This weekend we managed to take the road bikes out for a ride together. Often our schedules are busy, so we run or ride separately, but fortunately this weekend we were able to set aside a good chunk of time to hit the local rail trail together. Eyegirl wore her new (and first) cycling jersey, and I think it looks great!
I tried out my new cycling shoes:
Here are the stats (photographed the cycling computer a la Fit and Forty Something). As you can see, we not speed demons on bikes either, but it was fun:
The day was interrupted by only a very minor mishap. I bet you are clever enough to figure out based on this photo? Don’t worry, I will explain later.
Next weekend we have a half marathon. We haven’t trained as hard as we did for the 500 Festival Mini, but hopefully it will go OK! I know – you’re supposed to train harder and better after you’ve done a few races, but least we have some experience under our belts this time!
Well, RBC friends, bad news. I just found out (the hard way) that exercise can cause heartburn problems, especially if done right before bed. This is a super bummer. On the flip side, my pain is your gain as it’s too difficult to sleep so I am up blogging instead. Hopefully with antacid and Prilosec things for me will turn around, but in the meantime I thought I’d warn any beginners to the RBC lifestyle that this might be one of the speed bumps you could encounter.
For me I think I will be OK with the treatment, but just in case, I think I’ll try to rely more on biking and climbing for now as I’m thinking running is the highest impact, then build back in some short runs in a week or so and see how it goes.
Anyone have some experience with this sort of thing?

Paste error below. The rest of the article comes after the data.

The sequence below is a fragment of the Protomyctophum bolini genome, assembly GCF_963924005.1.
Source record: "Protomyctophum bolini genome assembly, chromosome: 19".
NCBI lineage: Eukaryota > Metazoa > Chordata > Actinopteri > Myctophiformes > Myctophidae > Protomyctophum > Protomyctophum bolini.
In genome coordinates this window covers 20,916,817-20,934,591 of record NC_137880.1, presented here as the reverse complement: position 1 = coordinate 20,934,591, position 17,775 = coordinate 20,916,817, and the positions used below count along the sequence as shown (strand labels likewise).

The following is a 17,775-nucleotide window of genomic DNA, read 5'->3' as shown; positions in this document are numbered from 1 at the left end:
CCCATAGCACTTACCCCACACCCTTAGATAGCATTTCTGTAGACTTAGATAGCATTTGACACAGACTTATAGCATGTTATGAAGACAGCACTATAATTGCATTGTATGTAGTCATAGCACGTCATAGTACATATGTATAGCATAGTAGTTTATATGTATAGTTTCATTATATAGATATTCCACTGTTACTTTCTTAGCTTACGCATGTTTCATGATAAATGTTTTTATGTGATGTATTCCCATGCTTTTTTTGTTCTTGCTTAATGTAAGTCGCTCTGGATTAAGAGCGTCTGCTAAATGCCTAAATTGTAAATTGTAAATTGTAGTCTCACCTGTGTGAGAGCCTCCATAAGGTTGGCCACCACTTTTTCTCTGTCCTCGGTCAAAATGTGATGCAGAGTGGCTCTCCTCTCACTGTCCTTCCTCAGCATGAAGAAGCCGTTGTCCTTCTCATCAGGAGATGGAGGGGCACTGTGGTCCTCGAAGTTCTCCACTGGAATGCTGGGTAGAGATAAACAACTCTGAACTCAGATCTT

Earlier this year, eyegirl bought me a surprise gift, the book Born to Run (pictured below) by Christopher McDougall. (Funny enough it came in the same package as one of her – much larger and more expensive – graduate school books.) Many of you are probably already very familiar with Born to Run, as it has been the subject of debate for some time, but I wasn’t.
Once I started reading it, I was hooked. (Brief synopsis follows if you don’t want to be spoiled.) The book follows the author’s quest to get to the bottom of debilitating foot troubles that prevented him from running, visiting various exercise scientists and incredible endurance athletes including a little-known Mexican tribe of runners known as the Tarahumara. A main theme of the book, and perhaps the one that appeals to me most as a person with a science background, is that humans are evolutionarily adapted (and destined) to be runners. Following this path, the book highlights the idea that perhaps our modern, uber-cushioned running shoes are actually babying our feet and allowing us to “get away with” running improperly. Along these lines a golf coach once told me that using larger and more technologically-advanced golf clubs doesn’t make you a better player, but rather allows you to “get away with” having improper technique. Simple enough, but this concept makes a great deal of sense to me.
Maybe to Eyegirl’s dismay, my enthusiasm for the book turned me into a sort-of Born to Run zealot. (Not that I am fully indoctrinated into barefoot or minimalist running just yet.) One of the most fascinating elements of the book that speaks to me as scientist is that humans actually have a number of anatomical adaptations geared for running, such as the nuchal ligament to stabilize the head and an Achilles tendon, features that are less prominent or lacking in walking animals such as pigs and chimpanzees. If you’re anything like me, or are unfortunate enough to know another such zealot, quotes like these might be commonplace at your family get-togethers or around the water cooler:
“Would you believe that a human can actually keep up in a running race with a horse, and that the human’s stride is longer?”
The book inspired my own mini-quest to delve deeper into my running style, the story of which will unfold in subsequent posts. (Born to Run: Part 1 and so on)